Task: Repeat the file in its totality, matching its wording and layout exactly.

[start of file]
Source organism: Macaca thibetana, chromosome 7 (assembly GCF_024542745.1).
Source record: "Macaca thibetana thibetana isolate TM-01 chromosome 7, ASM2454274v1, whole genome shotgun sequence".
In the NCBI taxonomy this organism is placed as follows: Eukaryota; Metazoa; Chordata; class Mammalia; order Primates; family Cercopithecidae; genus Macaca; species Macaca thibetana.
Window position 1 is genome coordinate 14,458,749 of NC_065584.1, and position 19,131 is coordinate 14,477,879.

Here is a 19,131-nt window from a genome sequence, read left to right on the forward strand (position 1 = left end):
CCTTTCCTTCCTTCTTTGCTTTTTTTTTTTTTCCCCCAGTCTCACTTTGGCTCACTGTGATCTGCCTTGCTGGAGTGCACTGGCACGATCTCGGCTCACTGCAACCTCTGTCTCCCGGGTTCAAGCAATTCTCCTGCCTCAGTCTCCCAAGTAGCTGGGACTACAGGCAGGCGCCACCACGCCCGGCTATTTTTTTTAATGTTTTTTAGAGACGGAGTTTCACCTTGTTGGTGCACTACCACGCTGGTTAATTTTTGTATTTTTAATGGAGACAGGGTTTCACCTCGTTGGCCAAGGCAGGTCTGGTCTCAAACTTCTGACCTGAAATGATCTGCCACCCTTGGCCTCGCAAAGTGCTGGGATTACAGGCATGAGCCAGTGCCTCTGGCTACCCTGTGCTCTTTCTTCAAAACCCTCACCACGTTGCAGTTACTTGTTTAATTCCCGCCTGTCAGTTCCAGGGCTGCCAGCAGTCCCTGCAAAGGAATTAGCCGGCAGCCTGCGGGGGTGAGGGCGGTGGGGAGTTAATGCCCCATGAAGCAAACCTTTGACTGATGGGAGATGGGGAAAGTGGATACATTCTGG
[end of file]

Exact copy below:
Source organism: Macaca thibetana, chromosome 7 (assembly GCF_024542745.1).
Source record: "Macaca thibetana thibetana isolate TM-01 chromosome 7, ASM2454274v1, whole genome shotgun sequence".
In the NCBI taxonomy this organism is placed as follows: Eukaryota; Metazoa; Chordata; class Mammalia; order Primates; family Cercopithecidae; genus Macaca; species Macaca thibetana.
Window position 1 is genome coordinate 14,458,749 of NC_065584.1, and position 19,131 is coordinate 14,477,879.

Here is a 19,131-nt window from a genome sequence, read left to right on the forward strand (position 1 = left end):
CCTTTCCTTCCTTCTTTGCTTTTTTTTTTTTTCCCCCAGTCTCACTTTGGCTCACTGTGATCTGCCTTGCTGGAGTGCACTGGCACGATCTCGGCTCACTGCAACCTCTGTCTCCCGGGTTCAAGCAATTCTCCTGCCTCAGTCTCCCAAGTAGCTGGGACTACAGGCAGGCGCCACCACGCCCGGCTATTTTTTTTAATGTTTTTTAGAGACGGAGTTTCACCTTGTTGGTGCACTACCACGCTGGTTAATTTTTGTATTTTTAATGGAGACAGGGTTTCACCTCGTTGGCCAAGGCAGGTCTGGTCTCAAACTTCTGACCTGAAATGATCTGCCACCCTTGGCCTCGCAAAGTGCTGGGATTACAGGCATGAGCCAGTGCCTCTGGCTACCCTGTGCTCTTTCTTCAAAACCCTCACCACGTTGCAGTTACTTGTTTAATTCCCGCCTGTCAGTTCCAGGGCTGCCAGCAGTCCCTGCAAAGGAATTAGCCGGCAGCCTGCGGGGGTGAGGGCGGTGGGGAGTTAATGCCCCATGAAGCAAACCTTTGACTGATGGGAGATGGGGAAAGTGGATACATTCTGG